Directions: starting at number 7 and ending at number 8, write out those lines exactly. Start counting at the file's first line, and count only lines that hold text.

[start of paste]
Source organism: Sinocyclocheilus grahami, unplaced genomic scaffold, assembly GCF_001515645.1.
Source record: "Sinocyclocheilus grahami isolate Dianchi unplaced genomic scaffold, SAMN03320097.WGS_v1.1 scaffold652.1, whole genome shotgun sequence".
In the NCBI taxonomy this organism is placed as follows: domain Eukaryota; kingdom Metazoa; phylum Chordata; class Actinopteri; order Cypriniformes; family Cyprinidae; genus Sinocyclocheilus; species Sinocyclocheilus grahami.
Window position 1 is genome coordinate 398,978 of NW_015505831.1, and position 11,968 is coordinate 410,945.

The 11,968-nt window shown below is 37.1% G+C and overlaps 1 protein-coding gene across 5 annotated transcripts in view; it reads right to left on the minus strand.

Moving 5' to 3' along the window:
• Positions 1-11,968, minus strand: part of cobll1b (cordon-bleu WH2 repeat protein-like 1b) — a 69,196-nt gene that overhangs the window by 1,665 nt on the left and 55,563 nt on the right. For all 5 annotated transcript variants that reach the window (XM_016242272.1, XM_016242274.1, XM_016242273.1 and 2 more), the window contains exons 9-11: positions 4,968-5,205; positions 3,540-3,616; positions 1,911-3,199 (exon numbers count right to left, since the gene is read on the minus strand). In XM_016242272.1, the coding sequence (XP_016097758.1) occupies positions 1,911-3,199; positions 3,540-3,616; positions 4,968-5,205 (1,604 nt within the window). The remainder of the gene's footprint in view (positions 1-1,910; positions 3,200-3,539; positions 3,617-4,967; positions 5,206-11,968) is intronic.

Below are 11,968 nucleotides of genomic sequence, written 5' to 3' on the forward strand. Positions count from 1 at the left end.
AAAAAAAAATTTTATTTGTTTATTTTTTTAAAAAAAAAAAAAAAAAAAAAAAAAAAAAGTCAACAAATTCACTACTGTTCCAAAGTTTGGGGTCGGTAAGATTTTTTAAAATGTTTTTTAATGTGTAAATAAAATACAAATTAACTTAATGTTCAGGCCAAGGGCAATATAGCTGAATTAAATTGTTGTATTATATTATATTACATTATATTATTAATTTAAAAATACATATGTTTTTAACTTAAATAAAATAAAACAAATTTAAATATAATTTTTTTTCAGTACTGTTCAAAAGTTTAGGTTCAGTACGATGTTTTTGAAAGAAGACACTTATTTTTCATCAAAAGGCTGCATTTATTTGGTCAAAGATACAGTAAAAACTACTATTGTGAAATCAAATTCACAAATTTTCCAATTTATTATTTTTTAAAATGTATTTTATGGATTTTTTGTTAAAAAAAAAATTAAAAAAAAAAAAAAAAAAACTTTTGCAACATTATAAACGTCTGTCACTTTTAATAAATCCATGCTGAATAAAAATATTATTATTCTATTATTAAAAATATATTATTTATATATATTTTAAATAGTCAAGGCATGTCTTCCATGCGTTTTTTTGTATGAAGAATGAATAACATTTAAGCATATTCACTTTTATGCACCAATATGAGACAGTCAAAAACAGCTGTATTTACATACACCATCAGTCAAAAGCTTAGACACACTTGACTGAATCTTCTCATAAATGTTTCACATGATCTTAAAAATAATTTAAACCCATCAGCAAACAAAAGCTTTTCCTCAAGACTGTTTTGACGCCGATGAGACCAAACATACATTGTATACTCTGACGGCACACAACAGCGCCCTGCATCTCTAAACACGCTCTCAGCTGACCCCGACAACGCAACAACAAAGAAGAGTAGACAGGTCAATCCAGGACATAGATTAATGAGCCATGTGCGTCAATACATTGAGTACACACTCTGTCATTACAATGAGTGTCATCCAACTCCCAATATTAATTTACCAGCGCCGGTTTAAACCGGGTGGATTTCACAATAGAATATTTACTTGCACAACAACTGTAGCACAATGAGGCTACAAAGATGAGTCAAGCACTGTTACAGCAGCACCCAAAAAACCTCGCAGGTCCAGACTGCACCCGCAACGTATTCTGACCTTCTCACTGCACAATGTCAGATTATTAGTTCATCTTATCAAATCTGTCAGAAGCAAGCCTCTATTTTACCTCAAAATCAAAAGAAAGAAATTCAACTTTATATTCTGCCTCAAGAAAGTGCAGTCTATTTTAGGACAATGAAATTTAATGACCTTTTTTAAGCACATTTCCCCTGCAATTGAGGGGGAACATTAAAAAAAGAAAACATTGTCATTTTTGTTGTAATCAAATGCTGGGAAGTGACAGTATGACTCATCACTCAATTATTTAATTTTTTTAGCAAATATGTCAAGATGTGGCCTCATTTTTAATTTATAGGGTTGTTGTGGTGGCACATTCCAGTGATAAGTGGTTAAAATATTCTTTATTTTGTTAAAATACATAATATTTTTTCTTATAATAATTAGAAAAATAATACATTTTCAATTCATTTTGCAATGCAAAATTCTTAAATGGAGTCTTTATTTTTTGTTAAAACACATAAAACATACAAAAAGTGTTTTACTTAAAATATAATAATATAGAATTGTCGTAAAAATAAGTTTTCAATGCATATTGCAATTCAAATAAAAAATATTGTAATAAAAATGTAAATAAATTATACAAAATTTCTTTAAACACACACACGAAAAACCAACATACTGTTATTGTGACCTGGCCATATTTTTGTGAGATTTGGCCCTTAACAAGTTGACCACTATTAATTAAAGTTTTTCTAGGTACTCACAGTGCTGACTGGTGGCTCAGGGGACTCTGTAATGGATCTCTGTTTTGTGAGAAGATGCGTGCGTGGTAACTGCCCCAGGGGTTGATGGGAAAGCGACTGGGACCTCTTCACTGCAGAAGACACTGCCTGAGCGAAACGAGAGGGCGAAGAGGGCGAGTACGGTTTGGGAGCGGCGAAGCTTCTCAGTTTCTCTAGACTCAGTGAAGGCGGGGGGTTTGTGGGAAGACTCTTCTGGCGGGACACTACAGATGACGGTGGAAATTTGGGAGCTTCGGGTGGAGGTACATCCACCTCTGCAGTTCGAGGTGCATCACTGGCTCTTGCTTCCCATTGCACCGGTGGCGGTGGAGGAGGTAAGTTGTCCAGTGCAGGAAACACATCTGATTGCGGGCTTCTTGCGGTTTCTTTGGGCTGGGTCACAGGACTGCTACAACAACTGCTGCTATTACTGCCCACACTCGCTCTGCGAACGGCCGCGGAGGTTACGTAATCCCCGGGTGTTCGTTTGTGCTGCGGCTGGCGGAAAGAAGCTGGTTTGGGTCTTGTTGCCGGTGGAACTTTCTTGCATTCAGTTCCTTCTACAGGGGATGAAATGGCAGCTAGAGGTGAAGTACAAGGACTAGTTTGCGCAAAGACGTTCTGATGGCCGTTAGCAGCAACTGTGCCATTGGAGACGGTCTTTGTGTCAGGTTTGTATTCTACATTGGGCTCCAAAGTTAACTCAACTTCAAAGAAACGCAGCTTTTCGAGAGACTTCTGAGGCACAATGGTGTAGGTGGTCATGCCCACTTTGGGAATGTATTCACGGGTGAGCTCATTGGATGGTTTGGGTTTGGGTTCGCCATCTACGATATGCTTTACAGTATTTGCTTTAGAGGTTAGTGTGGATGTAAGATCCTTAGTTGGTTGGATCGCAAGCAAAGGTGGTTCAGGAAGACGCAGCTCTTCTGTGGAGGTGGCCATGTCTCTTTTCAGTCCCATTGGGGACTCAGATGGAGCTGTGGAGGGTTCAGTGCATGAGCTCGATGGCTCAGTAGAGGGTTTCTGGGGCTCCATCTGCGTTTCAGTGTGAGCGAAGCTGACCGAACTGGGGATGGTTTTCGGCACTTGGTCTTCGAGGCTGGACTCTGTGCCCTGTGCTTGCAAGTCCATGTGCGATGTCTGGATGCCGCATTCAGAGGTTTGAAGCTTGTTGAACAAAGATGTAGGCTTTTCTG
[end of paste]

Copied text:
• Positions 1-11,968, minus strand: part of cobll1b (cordon-bleu WH2 repeat protein-like 1b) — a 69,196-nt gene that overhangs the window by 1,665 nt on the left and 55,563 nt on the right. For all 5 annotated transcript variants that reach the window (XM_016242272.1, XM_016242274.1, XM_016242273.1 and 2 more), the window contains exons 9-11: positions 4,968-5,205; positions 3,540-3,616; positions 1,911-3,199 (exon numbers count right to left, since the gene is read on the minus strand). In XM_016242272.1, the coding sequence (XP_016097758.1) occupies positions 1,911-3,199; positions 3,540-3,616; positions 4,968-5,205 (1,604 nt within the window). The remainder of the gene's footprint in view (positions 1-1,910; positions 3,200-3,539; positions 3,617-4,967; positions 5,206-11,968) is intronic.

Below are 11,968 nucleotides of genomic sequence, written 5' to 3' on the forward strand. Positions count from 1 at the left end.